I was solo at the Pivots this morning. It had been a week of strong winds with blowing dust at times, so I was expecting a few new migrants to have arrived - but there wasn't too much new, from what was seen last week.
With the fine dust in the air, it wasn't great for photography unfortunately. I was off to a great start finding one of the Black-winged Kites we saw last week, fighting the wind, as it searched for food.
|Black-winged Kite (Elanus c. vociferus)|
The family of Common Kestrel were still present hawking over the fields
|Common Kestrel (Falco tinnunculus)|
I saw one of the Kestrel's giving a dark form Booted Eagle a hard time as it came in to find a place to rest and roost.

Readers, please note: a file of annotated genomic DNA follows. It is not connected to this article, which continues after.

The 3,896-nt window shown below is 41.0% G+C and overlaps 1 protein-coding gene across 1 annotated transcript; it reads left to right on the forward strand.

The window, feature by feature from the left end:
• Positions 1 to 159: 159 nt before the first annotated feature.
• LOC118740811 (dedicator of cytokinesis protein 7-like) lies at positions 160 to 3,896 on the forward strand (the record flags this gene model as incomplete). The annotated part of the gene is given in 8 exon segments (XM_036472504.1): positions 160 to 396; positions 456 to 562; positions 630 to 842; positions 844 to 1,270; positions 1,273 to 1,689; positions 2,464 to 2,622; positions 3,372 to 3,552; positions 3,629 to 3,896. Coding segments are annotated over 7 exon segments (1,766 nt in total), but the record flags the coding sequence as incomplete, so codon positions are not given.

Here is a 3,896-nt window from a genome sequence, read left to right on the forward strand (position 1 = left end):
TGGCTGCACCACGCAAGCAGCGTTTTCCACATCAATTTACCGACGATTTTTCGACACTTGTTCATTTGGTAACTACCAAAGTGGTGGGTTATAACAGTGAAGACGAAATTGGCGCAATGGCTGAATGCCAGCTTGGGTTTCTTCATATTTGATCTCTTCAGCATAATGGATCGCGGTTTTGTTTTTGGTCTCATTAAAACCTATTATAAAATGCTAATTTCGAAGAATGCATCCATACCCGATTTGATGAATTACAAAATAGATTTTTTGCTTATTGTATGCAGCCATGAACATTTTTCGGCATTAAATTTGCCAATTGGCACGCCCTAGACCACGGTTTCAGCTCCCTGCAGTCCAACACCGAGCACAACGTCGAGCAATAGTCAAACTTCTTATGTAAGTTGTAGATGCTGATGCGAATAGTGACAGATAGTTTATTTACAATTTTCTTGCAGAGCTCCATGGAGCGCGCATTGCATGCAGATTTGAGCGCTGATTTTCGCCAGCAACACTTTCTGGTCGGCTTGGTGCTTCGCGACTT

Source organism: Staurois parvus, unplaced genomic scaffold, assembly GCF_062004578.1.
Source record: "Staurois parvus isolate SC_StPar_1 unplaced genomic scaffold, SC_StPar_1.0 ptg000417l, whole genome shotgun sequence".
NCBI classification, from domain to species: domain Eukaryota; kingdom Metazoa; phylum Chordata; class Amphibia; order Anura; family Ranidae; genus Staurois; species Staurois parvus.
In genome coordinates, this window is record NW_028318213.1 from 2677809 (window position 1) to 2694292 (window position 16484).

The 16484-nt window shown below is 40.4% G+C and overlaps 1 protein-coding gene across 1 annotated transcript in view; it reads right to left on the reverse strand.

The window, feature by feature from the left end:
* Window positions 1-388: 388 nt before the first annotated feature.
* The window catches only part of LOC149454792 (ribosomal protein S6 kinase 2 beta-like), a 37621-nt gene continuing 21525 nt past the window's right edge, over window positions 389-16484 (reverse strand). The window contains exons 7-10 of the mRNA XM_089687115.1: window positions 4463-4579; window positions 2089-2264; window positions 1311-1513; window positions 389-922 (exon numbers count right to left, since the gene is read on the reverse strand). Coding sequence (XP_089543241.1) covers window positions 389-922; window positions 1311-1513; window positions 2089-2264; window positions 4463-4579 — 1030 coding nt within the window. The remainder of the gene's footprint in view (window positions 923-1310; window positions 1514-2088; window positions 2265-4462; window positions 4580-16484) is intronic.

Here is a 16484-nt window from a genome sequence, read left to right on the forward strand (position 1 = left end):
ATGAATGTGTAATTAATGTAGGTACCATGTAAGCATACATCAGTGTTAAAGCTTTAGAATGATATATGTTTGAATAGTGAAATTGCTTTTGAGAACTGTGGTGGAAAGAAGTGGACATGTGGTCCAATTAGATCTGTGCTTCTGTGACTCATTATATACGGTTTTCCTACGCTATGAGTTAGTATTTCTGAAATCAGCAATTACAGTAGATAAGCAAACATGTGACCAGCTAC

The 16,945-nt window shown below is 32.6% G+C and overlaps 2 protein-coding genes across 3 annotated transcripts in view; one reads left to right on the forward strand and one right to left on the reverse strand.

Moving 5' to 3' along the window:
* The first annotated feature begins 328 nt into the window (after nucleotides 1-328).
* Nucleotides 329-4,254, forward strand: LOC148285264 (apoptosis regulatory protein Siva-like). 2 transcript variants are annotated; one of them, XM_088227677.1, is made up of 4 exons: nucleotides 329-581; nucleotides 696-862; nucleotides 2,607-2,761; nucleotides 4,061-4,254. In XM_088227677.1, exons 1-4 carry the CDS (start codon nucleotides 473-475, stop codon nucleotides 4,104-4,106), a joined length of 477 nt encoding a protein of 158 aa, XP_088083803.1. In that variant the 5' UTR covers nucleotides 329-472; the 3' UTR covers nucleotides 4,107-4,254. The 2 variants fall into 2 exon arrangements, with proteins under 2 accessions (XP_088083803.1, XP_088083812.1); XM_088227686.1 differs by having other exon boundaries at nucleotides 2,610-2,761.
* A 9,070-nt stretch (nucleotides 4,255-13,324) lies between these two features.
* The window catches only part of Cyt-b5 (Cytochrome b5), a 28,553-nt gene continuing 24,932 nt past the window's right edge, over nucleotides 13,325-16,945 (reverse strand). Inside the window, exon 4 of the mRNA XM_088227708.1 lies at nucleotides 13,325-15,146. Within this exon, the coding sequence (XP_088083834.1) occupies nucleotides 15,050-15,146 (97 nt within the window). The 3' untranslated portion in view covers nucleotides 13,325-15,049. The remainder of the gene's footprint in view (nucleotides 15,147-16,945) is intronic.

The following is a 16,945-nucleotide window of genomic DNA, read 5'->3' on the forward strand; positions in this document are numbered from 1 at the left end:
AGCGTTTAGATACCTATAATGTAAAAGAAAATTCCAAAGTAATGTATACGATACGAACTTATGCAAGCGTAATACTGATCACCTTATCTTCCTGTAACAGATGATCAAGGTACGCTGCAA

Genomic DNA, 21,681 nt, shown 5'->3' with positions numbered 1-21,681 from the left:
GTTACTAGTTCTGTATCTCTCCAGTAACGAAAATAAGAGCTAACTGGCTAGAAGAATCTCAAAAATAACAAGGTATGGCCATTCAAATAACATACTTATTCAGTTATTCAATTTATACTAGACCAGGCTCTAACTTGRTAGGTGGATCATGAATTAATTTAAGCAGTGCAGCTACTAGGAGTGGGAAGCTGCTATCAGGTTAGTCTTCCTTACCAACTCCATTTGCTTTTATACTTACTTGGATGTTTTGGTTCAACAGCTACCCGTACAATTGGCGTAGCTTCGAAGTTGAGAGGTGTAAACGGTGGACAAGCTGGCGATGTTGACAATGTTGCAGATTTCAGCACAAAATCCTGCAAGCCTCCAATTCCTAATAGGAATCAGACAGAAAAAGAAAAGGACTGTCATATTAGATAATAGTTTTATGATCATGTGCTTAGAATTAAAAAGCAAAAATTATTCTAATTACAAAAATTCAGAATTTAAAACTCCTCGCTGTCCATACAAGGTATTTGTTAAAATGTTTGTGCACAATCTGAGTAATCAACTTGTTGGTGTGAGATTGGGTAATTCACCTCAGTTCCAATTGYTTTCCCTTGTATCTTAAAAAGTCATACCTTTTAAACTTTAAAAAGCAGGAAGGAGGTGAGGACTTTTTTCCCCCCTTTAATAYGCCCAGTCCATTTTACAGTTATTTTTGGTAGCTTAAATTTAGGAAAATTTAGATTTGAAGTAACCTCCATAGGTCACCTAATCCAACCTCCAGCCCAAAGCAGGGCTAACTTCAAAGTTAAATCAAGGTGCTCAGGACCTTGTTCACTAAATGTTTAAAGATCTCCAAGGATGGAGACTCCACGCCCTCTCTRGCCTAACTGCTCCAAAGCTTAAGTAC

|Dark Form Booted Eagle (Aquila pennata)|
I was fortunate with the Lapwings, recording 3 species; Red-wattled (3), Spur-winged (3) and a single young White-tailed
|White-tailed Lapwing (Vanellus leucurus)|
That was flying together with 2 Pied Avocet's which were not seen last week
|Pied Avocet (Recurvirostra avosetta) with White-tailed Lapwing (Vanellus leucurus)|
|Pied Avocet (Recurvirostra avosetta)|
There was a good assortment of waders and Green Sandpiper's had increased somewhat since last week
|Green Sandpiper (Tringa ochropus)|
Driving around the fields, I found the family of Cream-coloured Coursers
|Cream-coloured Courser (Cursorius cursor)|
And big numbers of Black-crowned Sparrow-Larks which are now dispersing, post breeding elsewhere in Kuwait.
|Black-crowned Sparrow-Lark (Eremopterix nigriceps)|
By this time, I had enough of the wind and dust blowing through my car - so retreated to a restaurant for breakfast. A few good species were seen this morning and of course over the coming weeks diversity and abundance will only increase.